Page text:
Make an Ice Suncatcher

This article appears in the November/December 2018 Newsletter:

Make an ice suncatcher

by Mary Jane Frogge, Extension Associate – Horticulture

This winter-themed ice suncatcher (left) has raspberries and spruce branches. This fall-themed ice suncatcher (right) has orange slices, vinca stems and yellow food coloring. (Photo by Mary Jane Frogge, Nebraska Extension in Lancaster County)

This winter-themed ice suncatcher (left) has raspberries and spruce branches. This fall-themed ice suncatcher (right) has orange slices, vinca stems and yellow food coloring. (Photo by Mary Jane Frogge)

Making an ice suncatcher with natural materials is a fun winter activity for all ages. Using water, natural materials, freezing temperatures and a little time, you can create an outdoor decoration to place in the yard during the cold winter months.

1. Collect twigs, leaves, pinecones, cranberries, seeds, orange and apple slices, or other small natural materials to use as decoration for your suncatcher. The suncatcher needs a hanger, use a small loop of twine or ribbon.

2. Fill a pie or cake pan half full with water. Add a bit of food coloring to add color to your suncatcher. Arrange your decorations in the water. By adding fruit or bird seed you can make your suncatcher a bird feeder too. Position the hanger in the water leaving the loop out for hanging later. Place the pan outside if you have freezing temperatures or in the freezer to freeze overnight. After you have the pan in place to freeze, add more water to fill the pan. If you are doing this activity with kids, it can be a bit messy. It might be a good idea to make them outside.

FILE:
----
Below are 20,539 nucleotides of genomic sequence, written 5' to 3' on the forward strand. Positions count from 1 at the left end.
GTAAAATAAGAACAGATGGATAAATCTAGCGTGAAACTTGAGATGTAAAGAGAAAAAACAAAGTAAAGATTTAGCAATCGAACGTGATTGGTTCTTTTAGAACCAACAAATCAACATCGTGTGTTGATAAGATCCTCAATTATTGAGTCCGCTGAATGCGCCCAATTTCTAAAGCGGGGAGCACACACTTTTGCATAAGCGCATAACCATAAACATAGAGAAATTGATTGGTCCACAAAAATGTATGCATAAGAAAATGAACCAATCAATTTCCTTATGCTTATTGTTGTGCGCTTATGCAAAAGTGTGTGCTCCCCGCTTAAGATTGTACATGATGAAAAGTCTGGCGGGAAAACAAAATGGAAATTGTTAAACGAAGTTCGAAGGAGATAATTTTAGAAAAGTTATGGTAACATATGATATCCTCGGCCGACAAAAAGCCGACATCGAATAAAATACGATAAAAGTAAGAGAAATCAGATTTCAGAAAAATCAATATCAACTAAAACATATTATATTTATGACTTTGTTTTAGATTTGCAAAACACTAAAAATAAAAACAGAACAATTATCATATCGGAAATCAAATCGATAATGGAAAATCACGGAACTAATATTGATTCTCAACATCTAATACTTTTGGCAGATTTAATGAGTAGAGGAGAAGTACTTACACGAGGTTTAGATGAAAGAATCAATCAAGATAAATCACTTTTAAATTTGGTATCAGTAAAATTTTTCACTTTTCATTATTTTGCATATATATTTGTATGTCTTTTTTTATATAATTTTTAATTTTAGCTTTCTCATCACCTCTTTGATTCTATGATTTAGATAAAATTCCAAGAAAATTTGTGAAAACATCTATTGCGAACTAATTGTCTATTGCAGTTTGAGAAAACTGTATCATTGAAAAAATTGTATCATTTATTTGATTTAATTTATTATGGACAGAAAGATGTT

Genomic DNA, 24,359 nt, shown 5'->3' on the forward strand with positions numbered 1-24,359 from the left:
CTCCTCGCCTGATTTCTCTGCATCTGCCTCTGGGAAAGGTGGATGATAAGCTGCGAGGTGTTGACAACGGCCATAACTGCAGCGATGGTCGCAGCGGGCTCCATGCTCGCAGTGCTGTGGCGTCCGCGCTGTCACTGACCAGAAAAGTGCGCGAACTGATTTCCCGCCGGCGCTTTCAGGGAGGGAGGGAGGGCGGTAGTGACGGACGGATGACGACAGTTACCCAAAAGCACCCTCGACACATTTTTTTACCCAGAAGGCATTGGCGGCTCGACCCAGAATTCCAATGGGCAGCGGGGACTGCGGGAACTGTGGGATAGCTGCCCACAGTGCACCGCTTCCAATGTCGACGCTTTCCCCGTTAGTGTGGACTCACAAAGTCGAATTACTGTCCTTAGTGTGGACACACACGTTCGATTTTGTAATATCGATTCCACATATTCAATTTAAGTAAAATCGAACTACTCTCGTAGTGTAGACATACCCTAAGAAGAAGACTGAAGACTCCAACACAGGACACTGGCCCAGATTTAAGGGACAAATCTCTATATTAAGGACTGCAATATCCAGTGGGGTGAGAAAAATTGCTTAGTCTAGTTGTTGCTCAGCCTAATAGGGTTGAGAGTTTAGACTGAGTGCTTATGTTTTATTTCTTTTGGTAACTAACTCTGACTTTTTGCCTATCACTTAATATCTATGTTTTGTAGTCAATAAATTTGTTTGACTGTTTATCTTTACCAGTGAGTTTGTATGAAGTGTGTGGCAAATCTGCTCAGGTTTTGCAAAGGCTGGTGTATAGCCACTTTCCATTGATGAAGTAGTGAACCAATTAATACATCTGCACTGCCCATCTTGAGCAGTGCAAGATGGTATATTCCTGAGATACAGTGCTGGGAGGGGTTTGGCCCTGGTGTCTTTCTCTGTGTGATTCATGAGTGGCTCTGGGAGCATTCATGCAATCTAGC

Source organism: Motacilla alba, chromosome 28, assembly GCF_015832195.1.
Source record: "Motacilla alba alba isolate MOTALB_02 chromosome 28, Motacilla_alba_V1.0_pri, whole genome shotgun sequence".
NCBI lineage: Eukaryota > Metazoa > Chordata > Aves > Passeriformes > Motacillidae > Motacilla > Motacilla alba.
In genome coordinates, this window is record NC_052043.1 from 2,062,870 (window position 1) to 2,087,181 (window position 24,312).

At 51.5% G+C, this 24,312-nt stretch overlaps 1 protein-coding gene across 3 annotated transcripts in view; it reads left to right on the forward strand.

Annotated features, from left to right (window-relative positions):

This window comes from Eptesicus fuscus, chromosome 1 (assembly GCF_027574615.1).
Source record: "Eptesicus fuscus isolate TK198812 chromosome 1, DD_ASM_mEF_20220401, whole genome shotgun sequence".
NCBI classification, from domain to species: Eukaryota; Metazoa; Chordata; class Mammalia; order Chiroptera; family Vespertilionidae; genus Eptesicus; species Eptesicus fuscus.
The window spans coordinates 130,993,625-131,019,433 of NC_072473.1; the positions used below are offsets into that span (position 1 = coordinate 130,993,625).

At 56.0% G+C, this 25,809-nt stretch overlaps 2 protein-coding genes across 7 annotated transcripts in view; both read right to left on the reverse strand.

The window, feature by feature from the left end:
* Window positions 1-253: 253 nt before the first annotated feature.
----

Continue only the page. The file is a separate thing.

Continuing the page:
3. When frozen, pop it out of the mold or run the underside of the cake pan through warm water for a few seconds until it loosens. Hang your ice suncatcher on a fence or a tree in the yard. Remove the ribbon or twine once the ice suncatcher has melted.

Check out the entire November/December issue of the free NEBLINE newsletter for much more from Nebraska Extension in Lancaster County. Visit http://lancaster.unl.edu/nebline and click on the link to the March 2018 NEBLINE!

If you don’t live in Lancaster County, Nebraska, please make sure to check out your local extension office too. Your extension office has resources for you, your family and community. To find your local office, visit http://lancaster.unl.edu/office/locate.shtml (nationwide listing).

Have a great day!!

Soni

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